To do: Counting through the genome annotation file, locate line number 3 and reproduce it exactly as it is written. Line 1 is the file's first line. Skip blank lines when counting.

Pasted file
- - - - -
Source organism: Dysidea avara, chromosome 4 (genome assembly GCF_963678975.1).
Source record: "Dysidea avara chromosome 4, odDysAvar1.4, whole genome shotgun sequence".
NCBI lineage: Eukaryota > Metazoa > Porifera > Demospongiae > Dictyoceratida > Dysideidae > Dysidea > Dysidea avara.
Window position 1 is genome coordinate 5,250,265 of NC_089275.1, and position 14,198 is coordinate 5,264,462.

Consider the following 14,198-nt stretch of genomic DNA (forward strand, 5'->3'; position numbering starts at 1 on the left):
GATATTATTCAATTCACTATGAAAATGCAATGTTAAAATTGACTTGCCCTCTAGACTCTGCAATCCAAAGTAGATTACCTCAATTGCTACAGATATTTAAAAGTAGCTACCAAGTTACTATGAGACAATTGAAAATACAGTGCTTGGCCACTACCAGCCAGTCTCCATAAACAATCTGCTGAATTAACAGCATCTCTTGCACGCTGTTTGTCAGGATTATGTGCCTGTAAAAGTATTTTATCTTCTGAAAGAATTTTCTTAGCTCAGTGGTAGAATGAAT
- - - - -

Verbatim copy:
NCBI lineage: Eukaryota > Metazoa > Porifera > Demospongiae > Dictyoceratida > Dysideidae > Dysidea > Dysidea avara.